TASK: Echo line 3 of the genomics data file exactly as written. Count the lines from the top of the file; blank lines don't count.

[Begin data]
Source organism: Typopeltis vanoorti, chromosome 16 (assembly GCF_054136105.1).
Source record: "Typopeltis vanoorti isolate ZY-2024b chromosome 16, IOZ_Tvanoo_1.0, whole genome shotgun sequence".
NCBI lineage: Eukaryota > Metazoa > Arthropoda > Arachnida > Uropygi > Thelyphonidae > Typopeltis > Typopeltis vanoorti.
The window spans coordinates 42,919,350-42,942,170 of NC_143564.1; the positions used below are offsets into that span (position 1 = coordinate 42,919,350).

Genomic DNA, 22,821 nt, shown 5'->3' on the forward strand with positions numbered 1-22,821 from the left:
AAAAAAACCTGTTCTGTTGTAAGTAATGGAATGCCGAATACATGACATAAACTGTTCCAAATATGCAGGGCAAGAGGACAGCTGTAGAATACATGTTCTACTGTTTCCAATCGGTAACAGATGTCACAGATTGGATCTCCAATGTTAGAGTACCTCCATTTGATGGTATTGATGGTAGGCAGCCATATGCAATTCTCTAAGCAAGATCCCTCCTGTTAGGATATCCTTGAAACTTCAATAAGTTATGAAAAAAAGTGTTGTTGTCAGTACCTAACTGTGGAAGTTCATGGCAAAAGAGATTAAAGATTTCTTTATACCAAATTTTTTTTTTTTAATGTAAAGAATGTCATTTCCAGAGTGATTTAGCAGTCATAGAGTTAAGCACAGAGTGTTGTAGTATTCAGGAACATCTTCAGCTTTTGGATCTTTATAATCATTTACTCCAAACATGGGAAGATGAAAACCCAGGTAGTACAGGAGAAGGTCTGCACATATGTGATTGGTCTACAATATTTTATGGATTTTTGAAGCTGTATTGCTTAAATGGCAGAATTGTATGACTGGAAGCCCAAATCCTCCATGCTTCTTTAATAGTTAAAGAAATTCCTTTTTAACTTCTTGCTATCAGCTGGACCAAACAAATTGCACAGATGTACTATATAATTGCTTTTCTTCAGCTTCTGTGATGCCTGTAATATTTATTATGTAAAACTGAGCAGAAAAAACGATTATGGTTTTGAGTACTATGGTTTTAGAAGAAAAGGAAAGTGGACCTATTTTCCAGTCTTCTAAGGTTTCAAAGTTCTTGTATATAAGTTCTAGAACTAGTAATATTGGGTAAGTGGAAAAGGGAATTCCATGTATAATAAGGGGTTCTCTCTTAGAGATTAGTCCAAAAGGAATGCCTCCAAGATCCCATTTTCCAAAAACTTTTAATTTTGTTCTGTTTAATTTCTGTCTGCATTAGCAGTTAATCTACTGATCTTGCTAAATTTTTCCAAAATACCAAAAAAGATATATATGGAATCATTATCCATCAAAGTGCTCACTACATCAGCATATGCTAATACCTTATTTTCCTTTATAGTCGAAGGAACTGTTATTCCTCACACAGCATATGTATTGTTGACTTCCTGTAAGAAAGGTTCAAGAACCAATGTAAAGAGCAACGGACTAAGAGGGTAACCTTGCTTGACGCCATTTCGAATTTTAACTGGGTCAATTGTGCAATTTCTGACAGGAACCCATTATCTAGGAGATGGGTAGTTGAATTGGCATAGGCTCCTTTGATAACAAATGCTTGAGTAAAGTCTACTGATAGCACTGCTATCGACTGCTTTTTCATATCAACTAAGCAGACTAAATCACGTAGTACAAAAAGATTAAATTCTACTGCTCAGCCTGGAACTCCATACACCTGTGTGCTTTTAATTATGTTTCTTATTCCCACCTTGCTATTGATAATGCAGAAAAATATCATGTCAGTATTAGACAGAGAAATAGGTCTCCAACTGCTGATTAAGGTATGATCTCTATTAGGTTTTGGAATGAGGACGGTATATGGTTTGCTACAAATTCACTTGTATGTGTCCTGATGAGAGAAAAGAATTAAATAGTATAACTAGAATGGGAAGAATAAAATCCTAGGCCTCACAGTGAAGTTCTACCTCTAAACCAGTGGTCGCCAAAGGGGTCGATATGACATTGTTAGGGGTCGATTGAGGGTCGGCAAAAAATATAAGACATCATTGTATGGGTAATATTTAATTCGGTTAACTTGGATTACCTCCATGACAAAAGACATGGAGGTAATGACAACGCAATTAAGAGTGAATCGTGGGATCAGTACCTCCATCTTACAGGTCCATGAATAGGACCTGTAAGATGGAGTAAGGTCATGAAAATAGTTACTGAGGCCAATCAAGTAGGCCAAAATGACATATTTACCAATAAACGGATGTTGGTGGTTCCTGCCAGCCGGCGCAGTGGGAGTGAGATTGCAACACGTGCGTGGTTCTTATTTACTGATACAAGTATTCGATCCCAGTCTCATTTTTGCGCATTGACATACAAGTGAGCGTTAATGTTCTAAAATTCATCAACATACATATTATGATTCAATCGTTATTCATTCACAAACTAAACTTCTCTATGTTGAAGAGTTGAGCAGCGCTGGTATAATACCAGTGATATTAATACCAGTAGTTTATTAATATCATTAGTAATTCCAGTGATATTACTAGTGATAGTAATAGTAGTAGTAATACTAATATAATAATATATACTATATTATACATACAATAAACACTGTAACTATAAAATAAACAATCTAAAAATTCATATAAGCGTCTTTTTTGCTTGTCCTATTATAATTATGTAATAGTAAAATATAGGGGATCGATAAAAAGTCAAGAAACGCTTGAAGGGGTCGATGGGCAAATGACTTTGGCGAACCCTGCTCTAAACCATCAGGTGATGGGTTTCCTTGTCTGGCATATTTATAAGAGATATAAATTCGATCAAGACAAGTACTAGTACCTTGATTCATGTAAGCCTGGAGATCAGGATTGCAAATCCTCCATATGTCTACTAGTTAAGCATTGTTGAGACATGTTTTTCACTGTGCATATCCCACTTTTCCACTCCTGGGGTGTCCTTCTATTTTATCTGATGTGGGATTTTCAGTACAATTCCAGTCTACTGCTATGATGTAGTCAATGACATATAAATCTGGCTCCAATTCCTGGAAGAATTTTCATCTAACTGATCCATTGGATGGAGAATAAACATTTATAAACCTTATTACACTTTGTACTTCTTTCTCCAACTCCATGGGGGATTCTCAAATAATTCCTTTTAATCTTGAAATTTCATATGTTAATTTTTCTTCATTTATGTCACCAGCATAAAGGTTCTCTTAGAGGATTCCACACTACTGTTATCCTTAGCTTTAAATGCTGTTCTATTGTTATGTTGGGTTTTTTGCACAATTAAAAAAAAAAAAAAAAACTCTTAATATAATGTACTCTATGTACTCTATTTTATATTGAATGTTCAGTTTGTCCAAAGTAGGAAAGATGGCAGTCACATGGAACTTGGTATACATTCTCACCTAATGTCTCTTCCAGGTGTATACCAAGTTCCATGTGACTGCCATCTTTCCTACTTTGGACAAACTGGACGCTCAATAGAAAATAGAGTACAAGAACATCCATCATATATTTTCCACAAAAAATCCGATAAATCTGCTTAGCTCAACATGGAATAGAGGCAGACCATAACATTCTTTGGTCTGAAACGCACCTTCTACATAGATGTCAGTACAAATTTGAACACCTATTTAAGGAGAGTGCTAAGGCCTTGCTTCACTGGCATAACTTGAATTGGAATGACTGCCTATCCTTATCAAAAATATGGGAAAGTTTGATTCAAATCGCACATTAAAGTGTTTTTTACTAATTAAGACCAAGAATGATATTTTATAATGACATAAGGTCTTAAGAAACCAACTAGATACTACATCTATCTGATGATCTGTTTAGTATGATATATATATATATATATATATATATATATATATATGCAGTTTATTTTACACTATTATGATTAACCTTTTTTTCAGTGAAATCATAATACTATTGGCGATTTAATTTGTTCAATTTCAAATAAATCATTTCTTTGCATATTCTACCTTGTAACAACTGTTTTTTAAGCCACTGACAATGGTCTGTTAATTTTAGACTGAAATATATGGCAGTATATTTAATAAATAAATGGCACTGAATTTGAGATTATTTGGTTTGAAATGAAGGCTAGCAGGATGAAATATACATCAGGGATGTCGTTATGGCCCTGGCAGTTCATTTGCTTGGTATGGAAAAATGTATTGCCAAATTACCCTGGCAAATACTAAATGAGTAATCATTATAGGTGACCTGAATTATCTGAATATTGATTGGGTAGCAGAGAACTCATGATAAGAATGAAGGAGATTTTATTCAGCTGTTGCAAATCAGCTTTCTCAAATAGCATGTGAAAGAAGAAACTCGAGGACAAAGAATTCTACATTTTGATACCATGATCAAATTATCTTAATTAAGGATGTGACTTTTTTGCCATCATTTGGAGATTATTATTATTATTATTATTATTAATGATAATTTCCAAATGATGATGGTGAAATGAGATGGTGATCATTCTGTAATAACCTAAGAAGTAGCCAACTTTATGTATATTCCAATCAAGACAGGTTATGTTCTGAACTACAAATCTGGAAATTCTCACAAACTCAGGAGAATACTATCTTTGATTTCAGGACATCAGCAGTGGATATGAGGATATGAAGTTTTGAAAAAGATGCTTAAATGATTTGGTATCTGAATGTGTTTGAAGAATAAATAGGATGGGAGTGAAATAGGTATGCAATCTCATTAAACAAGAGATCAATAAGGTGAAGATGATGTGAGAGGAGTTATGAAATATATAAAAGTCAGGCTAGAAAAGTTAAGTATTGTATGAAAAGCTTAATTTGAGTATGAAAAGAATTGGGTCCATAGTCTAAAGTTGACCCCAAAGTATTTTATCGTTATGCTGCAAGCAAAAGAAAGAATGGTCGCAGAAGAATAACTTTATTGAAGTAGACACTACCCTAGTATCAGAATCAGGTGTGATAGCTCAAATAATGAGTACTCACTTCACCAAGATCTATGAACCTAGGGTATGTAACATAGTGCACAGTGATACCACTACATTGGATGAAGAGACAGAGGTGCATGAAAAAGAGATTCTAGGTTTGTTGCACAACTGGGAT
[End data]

NCBI lineage: Eukaryota > Metazoa > Arthropoda > Arachnida > Uropygi > Thelyphonidae > Typopeltis > Typopeltis vanoorti.